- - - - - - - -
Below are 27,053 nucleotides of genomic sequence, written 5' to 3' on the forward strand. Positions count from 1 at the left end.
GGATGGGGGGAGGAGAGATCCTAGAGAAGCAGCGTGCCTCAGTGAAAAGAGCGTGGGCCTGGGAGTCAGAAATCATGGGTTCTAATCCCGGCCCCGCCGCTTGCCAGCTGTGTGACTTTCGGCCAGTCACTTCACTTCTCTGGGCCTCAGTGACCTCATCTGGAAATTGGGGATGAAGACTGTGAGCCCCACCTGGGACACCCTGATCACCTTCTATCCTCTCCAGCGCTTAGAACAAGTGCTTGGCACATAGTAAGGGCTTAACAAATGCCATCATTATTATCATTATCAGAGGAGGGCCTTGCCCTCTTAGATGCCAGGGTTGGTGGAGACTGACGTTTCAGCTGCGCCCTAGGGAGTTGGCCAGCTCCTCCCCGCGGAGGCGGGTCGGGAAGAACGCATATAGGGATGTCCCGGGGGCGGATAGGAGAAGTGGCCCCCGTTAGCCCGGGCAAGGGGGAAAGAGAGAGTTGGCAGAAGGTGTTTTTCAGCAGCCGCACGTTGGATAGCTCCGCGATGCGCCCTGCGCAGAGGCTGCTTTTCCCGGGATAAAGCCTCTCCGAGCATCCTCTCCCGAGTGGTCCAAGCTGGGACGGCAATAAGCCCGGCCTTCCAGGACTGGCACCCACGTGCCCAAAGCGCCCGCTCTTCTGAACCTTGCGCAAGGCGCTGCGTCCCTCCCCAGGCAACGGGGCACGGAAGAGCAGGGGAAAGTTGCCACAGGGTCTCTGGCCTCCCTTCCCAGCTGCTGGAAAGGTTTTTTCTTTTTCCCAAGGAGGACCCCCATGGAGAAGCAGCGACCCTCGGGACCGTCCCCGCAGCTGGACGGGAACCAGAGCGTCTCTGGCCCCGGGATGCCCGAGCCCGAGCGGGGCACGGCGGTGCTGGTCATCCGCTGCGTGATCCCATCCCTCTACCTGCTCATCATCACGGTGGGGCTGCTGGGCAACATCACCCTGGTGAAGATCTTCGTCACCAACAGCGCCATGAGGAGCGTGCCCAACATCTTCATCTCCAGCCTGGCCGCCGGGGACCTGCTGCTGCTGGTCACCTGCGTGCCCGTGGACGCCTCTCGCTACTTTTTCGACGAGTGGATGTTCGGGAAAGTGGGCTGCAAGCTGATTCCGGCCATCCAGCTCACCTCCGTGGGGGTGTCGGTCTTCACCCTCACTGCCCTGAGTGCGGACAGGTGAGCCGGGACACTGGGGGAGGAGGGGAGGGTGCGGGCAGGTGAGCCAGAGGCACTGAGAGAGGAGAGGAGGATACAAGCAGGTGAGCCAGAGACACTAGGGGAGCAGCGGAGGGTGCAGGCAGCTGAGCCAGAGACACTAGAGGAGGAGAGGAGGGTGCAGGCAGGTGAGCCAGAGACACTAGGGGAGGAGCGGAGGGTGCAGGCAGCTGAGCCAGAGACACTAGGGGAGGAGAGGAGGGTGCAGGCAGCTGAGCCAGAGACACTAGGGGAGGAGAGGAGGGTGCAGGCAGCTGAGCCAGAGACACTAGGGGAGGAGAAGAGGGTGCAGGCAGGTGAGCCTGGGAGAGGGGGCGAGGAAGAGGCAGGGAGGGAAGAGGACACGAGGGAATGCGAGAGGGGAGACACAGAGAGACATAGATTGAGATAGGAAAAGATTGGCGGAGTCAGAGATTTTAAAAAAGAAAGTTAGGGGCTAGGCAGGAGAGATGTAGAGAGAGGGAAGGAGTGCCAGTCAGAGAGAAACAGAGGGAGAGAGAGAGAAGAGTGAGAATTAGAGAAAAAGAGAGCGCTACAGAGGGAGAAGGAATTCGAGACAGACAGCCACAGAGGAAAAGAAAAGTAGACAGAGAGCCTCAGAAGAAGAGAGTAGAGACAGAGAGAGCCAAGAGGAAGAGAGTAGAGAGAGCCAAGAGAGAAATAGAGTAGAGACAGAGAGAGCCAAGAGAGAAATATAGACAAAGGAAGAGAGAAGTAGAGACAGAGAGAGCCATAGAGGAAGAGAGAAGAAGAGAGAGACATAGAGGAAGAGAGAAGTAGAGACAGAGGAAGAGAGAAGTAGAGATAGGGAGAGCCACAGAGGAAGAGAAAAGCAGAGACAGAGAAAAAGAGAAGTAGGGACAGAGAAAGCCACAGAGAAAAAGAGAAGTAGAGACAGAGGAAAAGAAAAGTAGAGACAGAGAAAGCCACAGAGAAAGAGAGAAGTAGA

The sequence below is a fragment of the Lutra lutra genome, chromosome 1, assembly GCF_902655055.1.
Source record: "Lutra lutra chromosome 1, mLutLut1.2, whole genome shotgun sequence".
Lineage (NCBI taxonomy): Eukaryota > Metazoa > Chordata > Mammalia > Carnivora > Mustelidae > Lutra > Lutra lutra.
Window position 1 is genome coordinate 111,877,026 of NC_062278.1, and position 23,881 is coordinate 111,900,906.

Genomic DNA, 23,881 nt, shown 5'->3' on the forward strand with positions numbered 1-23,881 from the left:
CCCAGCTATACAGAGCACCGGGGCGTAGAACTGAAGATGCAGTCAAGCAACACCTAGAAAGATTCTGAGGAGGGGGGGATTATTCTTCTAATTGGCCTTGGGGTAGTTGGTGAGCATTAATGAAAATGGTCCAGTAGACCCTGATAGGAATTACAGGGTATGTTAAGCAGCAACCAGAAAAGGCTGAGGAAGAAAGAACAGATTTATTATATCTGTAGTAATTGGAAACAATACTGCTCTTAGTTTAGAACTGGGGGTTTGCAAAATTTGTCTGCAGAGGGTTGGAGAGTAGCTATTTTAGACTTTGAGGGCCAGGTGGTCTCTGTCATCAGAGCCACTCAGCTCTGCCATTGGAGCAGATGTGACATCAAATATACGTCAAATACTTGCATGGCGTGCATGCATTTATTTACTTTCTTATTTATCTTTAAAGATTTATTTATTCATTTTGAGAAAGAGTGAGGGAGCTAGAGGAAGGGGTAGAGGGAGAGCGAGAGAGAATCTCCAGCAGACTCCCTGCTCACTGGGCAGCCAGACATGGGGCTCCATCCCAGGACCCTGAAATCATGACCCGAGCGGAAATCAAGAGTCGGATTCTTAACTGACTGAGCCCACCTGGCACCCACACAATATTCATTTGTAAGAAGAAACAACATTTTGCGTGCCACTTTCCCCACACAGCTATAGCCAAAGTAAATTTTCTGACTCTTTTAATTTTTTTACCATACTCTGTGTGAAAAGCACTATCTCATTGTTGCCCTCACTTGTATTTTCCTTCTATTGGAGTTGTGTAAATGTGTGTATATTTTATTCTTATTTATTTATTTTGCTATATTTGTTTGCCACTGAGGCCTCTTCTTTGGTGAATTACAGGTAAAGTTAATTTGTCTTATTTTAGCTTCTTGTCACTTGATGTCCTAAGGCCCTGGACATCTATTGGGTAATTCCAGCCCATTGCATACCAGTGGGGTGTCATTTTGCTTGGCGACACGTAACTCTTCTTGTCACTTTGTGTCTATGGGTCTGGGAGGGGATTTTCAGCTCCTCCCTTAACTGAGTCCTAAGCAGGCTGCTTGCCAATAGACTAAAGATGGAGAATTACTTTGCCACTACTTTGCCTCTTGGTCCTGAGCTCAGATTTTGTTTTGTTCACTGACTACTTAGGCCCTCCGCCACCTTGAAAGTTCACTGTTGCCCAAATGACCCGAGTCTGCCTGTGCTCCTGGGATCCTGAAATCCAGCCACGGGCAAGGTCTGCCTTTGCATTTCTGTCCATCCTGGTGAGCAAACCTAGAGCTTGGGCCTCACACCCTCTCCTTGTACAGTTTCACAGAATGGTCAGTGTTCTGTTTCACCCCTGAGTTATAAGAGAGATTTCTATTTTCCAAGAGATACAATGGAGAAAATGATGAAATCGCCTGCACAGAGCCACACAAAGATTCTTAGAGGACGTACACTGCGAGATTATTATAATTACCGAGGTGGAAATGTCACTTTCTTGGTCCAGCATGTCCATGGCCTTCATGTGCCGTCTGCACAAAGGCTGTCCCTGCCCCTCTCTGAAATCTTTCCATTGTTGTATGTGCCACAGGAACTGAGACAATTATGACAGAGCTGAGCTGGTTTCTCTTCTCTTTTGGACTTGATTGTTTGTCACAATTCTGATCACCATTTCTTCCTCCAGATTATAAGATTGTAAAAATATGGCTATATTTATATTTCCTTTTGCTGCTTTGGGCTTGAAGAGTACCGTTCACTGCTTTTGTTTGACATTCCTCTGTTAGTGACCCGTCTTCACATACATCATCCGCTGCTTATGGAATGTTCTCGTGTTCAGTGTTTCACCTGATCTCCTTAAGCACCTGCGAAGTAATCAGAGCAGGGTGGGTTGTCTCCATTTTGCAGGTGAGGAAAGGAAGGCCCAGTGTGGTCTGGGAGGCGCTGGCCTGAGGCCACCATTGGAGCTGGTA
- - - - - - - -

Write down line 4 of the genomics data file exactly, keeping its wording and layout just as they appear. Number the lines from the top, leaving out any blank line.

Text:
Source record: "Lutra lutra chromosome 1, mLutLut1.2, whole genome shotgun sequence".